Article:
• Have multi-pillar reforms achieved the intended macroeconomic impact such as risk diversification in investment portfolio, increased savings, capital markets development, better labour market incentives?
    • These objectives remain largely unrealized.
    • Fiscal deficits have grown in many countries.
  • Misleading terminologies
    • “Parametric reforms” versus “paradigmatic reforms”
    • “Single-pillar” versus “multi-pillar” reforms
problems with pillar ii system
Problems with “Pillar II” system
  • Unpredictability of the future benefit level facing the volatile financial market risk
  • Limited redistribution results in more inequality (e.g. gender inequality)
  • Not enough attention is given to the payment phase, in particular the private market provision of life annuities and full indexation of benefits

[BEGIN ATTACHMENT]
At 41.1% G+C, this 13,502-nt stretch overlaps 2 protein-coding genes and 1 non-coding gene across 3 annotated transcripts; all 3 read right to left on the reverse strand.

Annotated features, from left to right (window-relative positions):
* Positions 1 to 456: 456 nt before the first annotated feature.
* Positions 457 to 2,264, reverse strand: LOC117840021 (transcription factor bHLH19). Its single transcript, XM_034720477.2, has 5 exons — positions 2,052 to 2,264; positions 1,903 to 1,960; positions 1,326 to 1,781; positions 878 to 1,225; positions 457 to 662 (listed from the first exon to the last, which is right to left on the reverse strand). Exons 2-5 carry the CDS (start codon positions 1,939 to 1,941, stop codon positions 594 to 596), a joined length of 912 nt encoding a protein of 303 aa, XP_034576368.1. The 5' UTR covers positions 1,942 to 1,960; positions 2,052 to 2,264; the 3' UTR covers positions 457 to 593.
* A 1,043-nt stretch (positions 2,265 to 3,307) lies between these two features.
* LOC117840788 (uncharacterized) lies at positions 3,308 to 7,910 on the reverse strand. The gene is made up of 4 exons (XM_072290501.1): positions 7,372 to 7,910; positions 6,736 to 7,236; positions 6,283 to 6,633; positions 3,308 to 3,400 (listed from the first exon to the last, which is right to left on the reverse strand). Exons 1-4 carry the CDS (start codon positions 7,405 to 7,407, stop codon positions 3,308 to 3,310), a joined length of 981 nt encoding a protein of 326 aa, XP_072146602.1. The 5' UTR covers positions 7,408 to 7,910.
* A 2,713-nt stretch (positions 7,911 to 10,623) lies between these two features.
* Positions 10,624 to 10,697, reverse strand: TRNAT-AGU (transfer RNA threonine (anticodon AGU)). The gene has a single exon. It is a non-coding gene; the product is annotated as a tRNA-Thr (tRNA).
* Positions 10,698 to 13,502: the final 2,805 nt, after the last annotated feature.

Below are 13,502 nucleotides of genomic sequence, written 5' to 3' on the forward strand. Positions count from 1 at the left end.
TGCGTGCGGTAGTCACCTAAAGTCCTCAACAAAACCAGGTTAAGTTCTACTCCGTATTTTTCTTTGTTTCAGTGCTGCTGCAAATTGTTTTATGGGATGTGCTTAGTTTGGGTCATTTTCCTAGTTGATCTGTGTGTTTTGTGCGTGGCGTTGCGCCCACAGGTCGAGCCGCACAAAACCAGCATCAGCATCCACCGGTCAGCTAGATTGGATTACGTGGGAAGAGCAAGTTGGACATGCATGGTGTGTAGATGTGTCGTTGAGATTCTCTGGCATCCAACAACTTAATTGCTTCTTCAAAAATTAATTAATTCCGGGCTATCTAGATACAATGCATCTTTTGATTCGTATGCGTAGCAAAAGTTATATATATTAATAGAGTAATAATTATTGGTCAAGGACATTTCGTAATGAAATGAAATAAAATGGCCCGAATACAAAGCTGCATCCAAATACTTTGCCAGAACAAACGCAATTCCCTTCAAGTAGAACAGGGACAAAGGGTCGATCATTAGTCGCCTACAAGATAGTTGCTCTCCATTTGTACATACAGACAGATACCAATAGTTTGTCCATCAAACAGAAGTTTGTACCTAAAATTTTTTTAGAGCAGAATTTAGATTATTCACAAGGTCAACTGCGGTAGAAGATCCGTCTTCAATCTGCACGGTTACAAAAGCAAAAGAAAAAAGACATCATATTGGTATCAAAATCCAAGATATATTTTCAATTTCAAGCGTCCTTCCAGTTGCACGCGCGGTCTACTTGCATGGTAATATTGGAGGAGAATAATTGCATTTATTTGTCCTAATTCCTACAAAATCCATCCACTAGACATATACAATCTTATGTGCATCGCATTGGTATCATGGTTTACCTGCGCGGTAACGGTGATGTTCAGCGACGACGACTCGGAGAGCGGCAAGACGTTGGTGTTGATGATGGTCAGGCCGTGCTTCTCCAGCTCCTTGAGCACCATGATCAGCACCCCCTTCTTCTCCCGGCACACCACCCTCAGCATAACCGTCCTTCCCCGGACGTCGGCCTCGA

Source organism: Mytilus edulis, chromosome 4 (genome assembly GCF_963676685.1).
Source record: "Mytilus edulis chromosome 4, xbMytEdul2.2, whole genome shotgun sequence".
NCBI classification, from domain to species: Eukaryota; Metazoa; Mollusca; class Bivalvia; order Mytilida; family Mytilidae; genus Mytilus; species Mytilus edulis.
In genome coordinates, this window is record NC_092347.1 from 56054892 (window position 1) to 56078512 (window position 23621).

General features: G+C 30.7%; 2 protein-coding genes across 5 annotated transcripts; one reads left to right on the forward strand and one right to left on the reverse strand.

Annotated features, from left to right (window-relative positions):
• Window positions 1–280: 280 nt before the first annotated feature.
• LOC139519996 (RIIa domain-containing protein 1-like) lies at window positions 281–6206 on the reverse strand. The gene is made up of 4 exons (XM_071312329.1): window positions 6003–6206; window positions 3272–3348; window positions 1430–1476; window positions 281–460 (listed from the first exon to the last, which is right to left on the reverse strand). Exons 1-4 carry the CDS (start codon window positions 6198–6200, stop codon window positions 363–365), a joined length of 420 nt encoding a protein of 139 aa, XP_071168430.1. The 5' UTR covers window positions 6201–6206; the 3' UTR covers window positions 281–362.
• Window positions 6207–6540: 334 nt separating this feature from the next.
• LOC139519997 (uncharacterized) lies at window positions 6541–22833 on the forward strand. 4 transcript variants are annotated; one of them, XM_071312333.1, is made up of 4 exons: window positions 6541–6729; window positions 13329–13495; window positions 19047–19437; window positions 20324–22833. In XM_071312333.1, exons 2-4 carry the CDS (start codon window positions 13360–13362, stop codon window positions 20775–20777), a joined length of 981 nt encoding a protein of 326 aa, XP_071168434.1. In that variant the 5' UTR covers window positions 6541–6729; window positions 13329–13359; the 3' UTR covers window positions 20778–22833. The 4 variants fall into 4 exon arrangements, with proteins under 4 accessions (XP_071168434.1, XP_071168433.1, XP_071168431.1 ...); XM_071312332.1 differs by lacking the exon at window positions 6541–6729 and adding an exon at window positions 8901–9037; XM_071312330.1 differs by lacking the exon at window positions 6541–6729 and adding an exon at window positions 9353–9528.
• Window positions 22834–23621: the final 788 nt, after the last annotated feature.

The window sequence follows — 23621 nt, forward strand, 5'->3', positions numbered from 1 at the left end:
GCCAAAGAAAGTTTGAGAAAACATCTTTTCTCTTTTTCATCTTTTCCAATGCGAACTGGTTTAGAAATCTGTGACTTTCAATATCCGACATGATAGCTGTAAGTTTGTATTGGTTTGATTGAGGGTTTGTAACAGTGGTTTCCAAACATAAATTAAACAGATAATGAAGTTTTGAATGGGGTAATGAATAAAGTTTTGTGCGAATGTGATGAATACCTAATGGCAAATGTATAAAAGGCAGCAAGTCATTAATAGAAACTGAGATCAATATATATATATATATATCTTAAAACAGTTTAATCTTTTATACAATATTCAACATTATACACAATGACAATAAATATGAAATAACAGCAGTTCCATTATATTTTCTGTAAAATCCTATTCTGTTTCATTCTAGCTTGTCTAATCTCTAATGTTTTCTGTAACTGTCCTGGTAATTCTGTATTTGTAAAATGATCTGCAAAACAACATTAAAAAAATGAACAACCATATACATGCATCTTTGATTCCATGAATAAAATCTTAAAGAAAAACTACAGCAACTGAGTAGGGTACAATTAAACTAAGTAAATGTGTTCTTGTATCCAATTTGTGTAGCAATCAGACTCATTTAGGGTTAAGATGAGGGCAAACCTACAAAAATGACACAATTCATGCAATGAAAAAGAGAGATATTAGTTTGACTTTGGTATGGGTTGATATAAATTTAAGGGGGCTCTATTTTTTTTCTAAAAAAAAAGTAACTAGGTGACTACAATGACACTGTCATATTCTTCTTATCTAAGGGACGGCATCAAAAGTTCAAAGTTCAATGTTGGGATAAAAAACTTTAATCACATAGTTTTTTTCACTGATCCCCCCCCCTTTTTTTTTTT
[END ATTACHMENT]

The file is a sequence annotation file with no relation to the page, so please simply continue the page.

• High administrative costs by private funds
  • Transitional costs: The “gap” in the financing of the Pillar I system created by diverting part of the contributions to the new Pillar II system
  • Transition cost will increase government spending (borrowing) in short- to medium-term.
donor dependence cee and cis

Donor dependence: CEE and CIS

Source: Independent Evaluation Group – World bank, “Pension Reform and the Development of Pension Systems: An Evaluation of World Bank Assistance”, 2006

direct impact of the crisis on pension systems some lessons learned
Direct impact of the crisis on pension systems: some lessons learned